Gianluca Gimini, an Italian artist, had a childhood memory. His classmate was asked to draw a bicycle in front of the entire class. He couldn’t, and the class laughed at him. Bicycles are ubiquitous devices. Its simple mechanisms are plain to see. Anyone could draw a stick diagram from memory. Right?
Rebecca Lawson, a cognitive psychologist from the University of Liverpool wanted to test just that. She gave a bunch of people a simple frame with a seat and a handlebar, and asked them to complete the rest of the bicycles. The vast majority couldn’t draw a schematic that would actually function. The resulting diagrams are interesting.
When Lawson repeated the same experiment while letting participants look at a real cycle, they made far fewer errors. Her experiment points to a tendency of our brain to think that we know more about the outside world than we really do. Our brains tend to use the world as “outside memory”, to save us from storing huge amounts of information. But at the same time, it gives us illusions of competence, which led to Gimini’s classmate’s public humiliation.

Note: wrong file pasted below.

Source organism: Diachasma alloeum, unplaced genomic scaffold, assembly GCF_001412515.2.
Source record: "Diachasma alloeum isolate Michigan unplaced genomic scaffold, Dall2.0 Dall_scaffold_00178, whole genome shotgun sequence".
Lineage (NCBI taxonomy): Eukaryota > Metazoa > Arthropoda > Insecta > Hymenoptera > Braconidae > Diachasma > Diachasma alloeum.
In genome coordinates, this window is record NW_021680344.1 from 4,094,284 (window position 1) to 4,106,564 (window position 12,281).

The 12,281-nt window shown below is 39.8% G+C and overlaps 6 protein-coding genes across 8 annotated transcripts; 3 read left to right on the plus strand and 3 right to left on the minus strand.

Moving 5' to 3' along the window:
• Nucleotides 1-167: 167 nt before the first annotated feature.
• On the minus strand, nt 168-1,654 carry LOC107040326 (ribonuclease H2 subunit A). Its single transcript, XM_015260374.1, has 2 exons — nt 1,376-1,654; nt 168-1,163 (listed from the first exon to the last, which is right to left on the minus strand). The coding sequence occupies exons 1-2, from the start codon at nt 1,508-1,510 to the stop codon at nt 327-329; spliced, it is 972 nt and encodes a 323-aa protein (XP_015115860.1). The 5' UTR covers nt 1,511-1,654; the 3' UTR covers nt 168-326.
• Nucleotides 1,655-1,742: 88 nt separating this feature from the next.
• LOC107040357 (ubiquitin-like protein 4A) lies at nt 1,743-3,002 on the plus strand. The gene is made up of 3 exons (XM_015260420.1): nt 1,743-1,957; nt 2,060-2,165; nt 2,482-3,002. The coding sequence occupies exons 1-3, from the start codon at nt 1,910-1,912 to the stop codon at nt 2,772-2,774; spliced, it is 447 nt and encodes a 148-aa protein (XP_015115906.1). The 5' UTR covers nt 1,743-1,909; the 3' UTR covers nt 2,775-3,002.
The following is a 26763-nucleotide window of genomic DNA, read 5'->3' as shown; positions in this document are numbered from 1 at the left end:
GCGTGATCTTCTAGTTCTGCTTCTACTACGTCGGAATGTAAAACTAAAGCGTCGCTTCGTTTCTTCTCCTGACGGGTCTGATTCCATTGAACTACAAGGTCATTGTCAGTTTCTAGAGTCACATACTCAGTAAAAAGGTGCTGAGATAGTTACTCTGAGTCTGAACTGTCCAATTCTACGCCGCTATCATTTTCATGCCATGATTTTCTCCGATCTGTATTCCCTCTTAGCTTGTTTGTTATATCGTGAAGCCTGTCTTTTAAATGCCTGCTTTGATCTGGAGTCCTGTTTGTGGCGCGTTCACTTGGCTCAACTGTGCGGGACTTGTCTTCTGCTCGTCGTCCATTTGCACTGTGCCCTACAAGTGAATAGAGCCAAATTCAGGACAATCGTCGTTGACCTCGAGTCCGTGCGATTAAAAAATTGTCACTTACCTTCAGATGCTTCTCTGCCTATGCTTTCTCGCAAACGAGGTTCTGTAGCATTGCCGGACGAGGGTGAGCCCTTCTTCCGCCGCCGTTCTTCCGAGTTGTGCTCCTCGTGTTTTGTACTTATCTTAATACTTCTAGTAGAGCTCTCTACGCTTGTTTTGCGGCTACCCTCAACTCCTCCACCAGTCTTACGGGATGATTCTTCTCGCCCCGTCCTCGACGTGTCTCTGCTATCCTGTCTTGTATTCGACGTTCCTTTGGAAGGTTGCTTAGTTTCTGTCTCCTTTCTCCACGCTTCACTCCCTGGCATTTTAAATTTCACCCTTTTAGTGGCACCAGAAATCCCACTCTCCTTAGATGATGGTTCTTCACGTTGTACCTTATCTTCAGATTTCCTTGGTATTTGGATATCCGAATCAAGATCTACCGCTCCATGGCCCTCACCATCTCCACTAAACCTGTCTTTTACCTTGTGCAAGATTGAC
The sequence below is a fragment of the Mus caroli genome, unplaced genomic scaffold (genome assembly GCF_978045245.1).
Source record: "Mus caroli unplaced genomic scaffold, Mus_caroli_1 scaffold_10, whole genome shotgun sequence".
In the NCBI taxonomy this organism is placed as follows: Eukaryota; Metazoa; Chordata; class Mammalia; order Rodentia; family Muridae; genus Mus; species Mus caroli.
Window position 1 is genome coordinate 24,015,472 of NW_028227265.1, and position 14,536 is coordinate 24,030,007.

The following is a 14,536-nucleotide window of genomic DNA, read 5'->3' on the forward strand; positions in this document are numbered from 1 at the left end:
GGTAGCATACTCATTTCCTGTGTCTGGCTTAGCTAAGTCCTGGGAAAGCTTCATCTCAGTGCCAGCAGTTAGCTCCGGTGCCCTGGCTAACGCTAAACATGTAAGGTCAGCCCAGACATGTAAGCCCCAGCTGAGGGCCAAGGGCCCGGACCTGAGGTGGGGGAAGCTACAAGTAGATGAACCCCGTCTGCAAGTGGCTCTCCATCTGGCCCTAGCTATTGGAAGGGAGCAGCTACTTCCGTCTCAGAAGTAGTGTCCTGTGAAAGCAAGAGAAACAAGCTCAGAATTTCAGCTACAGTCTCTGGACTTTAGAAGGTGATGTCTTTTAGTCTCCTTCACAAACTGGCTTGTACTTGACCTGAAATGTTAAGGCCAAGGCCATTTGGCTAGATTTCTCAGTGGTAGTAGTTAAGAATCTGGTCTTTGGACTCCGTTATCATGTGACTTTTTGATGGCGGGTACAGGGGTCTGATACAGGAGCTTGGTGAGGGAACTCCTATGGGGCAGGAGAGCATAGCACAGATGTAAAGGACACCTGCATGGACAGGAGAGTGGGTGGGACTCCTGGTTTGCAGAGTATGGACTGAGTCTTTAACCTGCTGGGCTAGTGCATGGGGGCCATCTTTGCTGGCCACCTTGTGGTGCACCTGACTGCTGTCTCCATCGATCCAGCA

Lawson’s bicycle experiment, among many others, reveals our tendency to be overconfident creatures. As a rule of the thumb, we know less about things than we think we do.
If this applies to drawing bicycles, what else can this be true of? What about smartphones? With the world’s information literally at our fingertips, do we end up feeling even smarter than we should? It turns out that we do.
PS: Gimini asked a few people to draw bicycles and rendered their visions in 3D, considering the artist that he is.